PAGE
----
In electronics and telecommunications, modulation is the process of varying one or more properties of a periodic waveform, called the carrier signal, with a modulating signal that typically contains information to be transmitted.
NTSC, named after the National Television System Committee,National Television System Committee (1951–1953),, 17 v. illus., diagrs., tables.
Phase Alternating Line (PAL) is a color encoding system for analogue television used in broadcast television systems in most countries broadcasting at 625-line / 50 field (25 frame) per second (576i).
A phone connector, also known as phone jack, audio jack, headphone jack or jack plug, is a family of electrical connectors typically used for analog audio signals.
A portable media player (PMP) or digital audio player (DAP) is a portable consumer electronics device capable of storing and playing digital media such as audio, images, and video files.
Radio is the technology of using radio waves to carry information, such as sound, by systematically modulating properties of electromagnetic energy waves transmitted through space, such as their amplitude, frequency, phase, or pulse width.
Radio frequency (RF) refers to oscillatory change in voltage or current in a circuit, waveguide or transmission line in the range extending from around twenty thousand times per second to around three hundred billion times per second, roughly between the upper limit of audio and the lower limit of infrared.
The RGB color model is an additive color model in which red, green and blue light are added together in various ways to reproduce a broad array of colors.
S-Video (also known as separate video and Y/C) is a signaling standard for standard definition video, typically 480i or 576i.
SCART (from Syndicat des Constructeurs d'Appareils Radiorécepteurs et Téléviseurs, "Radio and Television Receiver Manufacturers' Association") is a French-originated standard and associated 21-pin connector for connecting audio-visual (AV) equipment.
In radio communications, single-sideband modulation (SSB) or single-sideband suppressed-carrier modulation (SSB-SC) is a type of modulation, used to transmit information, such as an audio signal, by radio waves.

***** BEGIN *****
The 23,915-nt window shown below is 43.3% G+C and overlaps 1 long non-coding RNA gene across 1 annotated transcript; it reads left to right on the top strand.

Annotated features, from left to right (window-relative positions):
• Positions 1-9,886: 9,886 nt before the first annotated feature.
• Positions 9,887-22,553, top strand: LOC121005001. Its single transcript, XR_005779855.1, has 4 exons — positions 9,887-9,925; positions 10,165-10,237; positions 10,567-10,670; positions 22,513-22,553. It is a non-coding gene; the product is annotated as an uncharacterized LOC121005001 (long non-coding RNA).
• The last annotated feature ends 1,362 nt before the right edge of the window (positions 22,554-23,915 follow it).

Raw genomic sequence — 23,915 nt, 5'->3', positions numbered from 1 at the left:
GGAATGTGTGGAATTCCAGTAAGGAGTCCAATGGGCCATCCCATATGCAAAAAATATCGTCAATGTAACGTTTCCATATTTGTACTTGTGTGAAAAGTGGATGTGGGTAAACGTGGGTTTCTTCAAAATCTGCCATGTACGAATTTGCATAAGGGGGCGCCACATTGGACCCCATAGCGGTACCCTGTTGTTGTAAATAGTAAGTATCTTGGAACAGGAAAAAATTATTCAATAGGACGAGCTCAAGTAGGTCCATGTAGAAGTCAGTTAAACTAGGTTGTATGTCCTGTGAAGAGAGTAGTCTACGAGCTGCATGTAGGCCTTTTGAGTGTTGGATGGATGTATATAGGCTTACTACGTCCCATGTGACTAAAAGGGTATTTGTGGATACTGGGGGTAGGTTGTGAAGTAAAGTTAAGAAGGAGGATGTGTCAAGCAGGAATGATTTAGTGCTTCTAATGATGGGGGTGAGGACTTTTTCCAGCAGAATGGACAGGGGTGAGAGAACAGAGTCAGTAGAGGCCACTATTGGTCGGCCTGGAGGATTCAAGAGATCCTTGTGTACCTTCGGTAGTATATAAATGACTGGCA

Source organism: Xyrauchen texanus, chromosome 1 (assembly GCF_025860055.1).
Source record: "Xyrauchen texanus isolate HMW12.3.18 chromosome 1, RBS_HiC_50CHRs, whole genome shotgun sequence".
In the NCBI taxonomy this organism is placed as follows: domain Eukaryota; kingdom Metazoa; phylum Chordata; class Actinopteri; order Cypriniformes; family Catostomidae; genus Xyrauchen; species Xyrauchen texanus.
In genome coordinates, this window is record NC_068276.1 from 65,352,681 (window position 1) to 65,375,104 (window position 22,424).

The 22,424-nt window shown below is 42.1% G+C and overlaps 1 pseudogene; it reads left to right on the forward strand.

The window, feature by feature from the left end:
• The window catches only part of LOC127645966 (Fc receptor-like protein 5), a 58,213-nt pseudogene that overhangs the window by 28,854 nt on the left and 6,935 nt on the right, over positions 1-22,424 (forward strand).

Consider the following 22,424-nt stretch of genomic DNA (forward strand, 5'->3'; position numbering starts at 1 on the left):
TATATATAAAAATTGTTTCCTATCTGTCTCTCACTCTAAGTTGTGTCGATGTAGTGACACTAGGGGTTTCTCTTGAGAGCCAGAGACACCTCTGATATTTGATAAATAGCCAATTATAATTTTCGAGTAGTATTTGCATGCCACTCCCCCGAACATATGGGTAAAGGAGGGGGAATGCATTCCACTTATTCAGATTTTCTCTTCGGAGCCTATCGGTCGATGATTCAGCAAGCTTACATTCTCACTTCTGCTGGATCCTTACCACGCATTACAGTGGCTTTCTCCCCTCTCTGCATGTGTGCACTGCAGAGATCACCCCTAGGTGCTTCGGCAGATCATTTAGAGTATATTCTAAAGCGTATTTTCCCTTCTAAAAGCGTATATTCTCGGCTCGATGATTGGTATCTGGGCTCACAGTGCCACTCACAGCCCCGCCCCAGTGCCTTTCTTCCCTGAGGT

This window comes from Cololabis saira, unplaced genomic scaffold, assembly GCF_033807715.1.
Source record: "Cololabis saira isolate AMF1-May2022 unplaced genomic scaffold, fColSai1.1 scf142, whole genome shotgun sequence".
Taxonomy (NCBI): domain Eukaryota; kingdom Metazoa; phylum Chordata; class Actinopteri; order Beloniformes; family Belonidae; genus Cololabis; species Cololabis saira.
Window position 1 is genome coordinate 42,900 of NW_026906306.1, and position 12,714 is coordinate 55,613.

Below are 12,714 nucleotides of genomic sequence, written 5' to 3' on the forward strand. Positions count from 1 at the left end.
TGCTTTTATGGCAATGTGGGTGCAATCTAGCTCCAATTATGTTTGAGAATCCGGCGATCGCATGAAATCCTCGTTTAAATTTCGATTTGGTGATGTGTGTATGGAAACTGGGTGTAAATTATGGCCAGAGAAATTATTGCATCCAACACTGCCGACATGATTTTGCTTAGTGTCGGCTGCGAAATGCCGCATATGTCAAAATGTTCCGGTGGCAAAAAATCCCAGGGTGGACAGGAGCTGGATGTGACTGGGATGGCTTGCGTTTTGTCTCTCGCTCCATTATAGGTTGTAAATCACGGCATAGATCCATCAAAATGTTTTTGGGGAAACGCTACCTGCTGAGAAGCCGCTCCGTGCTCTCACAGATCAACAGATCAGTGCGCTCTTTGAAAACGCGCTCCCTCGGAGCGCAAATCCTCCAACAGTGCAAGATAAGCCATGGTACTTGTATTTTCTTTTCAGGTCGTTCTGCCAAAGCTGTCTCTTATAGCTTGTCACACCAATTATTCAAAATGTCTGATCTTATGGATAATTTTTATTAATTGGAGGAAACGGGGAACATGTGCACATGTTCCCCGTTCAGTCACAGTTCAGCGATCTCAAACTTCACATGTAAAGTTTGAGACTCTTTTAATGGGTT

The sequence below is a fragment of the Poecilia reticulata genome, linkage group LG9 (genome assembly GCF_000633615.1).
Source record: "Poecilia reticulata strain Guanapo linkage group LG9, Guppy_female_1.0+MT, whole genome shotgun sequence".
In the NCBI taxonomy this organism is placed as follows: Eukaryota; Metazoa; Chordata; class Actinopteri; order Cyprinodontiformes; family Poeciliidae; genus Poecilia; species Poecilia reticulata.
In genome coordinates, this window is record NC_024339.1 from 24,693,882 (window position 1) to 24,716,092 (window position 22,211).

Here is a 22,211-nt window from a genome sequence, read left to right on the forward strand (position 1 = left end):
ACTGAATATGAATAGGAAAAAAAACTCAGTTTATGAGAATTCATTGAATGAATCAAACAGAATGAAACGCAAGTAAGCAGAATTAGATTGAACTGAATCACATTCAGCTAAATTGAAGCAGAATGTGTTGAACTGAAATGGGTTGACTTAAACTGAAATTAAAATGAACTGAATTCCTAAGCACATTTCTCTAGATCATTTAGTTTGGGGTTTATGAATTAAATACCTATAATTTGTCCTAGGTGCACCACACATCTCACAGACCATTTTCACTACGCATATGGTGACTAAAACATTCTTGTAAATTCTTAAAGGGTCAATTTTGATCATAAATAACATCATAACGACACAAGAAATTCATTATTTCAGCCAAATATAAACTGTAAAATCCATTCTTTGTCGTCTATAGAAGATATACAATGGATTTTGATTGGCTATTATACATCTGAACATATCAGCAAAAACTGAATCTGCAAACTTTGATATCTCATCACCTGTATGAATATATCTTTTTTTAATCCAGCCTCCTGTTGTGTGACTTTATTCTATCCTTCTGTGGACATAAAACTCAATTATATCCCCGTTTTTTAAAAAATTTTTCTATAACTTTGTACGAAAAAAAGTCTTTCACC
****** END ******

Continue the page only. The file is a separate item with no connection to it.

The Tangerine Microtan 65 (sometimes abbreviated M65) was a 6502 based single board microcomputer, first sold in 1979, which could be expanded into, what was for its day, a comprehensive and powerful system.
Television (TV) is a telecommunication medium used for transmitting moving images in monochrome (black and white), or in colour, and in two or three dimensions and sound.
In electronics and telecommunications, a transmitter or radio transmitter is an electronic device which produces radio waves with an antenna.
Ultra high frequency (UHF) is the ITU designation for radio frequencies in the range between 300 megahertz (MHz) and 3 gigahertz (GHz), also known as the decimetre band as the wavelengths range from one meter to one decimeter.
Very high frequency (VHF) is the ITU designation for the range of radio frequency electromagnetic waves (radio waves) from 30 to 300 megahertz (MHz), with corresponding wavelengths of ten to one meter.
A video game console is an electronic, digital or computer device that outputs a video signal or visual image to display a video game that one or more people can play.
A videocassette recorder, VCR, or video recorder is an electromechanical device that records analog audio and analog video from broadcast television or other source on a removable, magnetic tape videocassette, and can play back the recording.
YUV is a color encoding system typically used as part of a color image pipeline.